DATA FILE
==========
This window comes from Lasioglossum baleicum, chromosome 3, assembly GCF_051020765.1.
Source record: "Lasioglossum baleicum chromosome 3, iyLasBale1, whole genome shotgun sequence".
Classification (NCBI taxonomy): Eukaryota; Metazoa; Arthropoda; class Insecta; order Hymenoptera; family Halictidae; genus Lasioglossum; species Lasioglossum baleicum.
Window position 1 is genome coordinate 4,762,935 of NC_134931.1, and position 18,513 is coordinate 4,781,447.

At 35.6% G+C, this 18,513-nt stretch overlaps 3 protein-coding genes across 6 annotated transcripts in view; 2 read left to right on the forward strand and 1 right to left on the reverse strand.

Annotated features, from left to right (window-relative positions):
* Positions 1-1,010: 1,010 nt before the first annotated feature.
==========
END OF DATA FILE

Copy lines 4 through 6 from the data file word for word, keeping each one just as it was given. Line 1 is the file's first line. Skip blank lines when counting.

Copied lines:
Window position 1 is genome coordinate 4,762,935 of NC_134931.1, and position 18,513 is coordinate 4,781,447.

At 35.6% G+C, this 18,513-nt stretch overlaps 3 protein-coding genes across 6 annotated transcripts in view; 2 read left to right on the forward strand and 1 right to left on the reverse strand.

Annotated features, from left to right (window-relative positions):